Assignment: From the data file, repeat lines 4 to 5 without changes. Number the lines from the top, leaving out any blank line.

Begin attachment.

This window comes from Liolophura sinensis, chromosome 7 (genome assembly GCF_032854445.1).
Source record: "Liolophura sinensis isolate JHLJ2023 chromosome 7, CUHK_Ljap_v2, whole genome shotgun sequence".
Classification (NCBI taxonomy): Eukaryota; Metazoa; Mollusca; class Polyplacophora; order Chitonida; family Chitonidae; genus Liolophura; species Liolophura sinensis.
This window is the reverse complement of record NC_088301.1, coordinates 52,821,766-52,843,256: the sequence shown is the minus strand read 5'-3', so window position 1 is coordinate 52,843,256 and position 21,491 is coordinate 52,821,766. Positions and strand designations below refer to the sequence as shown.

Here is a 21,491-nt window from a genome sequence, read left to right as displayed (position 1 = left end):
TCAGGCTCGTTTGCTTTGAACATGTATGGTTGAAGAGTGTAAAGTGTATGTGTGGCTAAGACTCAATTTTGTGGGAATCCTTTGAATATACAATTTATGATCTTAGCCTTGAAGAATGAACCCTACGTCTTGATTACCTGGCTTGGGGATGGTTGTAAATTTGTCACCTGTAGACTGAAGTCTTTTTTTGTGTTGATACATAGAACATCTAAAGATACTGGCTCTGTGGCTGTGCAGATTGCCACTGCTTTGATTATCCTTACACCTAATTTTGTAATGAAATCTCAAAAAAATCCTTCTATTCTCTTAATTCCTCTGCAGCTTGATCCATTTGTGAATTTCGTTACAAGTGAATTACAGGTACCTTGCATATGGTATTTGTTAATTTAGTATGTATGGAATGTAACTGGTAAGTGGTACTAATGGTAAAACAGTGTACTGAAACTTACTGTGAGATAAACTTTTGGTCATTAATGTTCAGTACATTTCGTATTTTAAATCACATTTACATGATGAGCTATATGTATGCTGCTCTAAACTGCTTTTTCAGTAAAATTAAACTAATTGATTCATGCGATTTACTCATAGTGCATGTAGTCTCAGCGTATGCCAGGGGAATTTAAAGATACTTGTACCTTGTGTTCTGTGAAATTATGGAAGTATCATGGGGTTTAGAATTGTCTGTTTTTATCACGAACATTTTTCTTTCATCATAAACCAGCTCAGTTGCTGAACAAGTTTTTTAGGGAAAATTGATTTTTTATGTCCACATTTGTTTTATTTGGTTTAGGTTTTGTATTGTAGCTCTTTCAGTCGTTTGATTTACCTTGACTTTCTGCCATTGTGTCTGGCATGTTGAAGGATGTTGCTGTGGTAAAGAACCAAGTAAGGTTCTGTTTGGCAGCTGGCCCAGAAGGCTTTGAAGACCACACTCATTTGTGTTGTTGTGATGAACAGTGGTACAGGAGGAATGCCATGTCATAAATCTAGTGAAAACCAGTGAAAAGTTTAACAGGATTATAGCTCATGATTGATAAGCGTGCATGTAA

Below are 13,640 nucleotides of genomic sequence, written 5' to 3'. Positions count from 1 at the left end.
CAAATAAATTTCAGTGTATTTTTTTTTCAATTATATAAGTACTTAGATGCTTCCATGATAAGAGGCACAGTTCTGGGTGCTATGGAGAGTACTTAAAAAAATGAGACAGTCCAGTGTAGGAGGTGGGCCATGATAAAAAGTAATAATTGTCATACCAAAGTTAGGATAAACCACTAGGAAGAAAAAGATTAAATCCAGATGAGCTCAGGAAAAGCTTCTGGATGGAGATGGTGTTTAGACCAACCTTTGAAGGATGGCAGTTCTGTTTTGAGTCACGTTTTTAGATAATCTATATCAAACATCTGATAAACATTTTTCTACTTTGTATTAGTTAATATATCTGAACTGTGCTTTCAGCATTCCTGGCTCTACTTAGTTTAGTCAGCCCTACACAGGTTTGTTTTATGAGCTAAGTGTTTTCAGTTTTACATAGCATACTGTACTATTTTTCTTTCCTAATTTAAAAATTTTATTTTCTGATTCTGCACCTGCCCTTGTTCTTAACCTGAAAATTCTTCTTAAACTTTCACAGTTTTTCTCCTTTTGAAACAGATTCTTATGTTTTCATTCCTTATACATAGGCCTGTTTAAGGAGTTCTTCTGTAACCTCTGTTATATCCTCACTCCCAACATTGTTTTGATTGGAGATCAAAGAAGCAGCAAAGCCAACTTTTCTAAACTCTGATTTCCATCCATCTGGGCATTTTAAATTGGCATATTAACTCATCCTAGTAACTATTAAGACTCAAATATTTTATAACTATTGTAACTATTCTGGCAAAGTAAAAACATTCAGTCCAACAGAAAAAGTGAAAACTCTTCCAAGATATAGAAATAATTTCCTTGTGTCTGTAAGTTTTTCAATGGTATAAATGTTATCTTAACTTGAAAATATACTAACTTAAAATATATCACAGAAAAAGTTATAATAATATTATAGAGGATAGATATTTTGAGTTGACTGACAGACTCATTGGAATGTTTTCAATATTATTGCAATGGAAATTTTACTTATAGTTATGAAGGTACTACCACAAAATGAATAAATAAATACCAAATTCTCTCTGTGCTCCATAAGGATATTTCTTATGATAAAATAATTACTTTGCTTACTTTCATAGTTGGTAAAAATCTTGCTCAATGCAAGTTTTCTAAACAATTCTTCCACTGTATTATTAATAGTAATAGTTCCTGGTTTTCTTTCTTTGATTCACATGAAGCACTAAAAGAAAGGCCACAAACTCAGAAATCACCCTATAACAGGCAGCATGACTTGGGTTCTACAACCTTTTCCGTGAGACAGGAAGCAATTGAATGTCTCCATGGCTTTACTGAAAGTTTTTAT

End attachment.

This window is the reverse complement of record NC_088301.1, coordinates 52,821,766-52,843,256: the sequence shown is the minus strand read 5'-3', so window position 1 is coordinate 52,843,256 and position 21,491 is coordinate 52,821,766. Positions and strand designations below refer to the sequence as shown.

Here is a 21,491-nt window from a genome sequence, read left to right as displayed (position 1 = left end):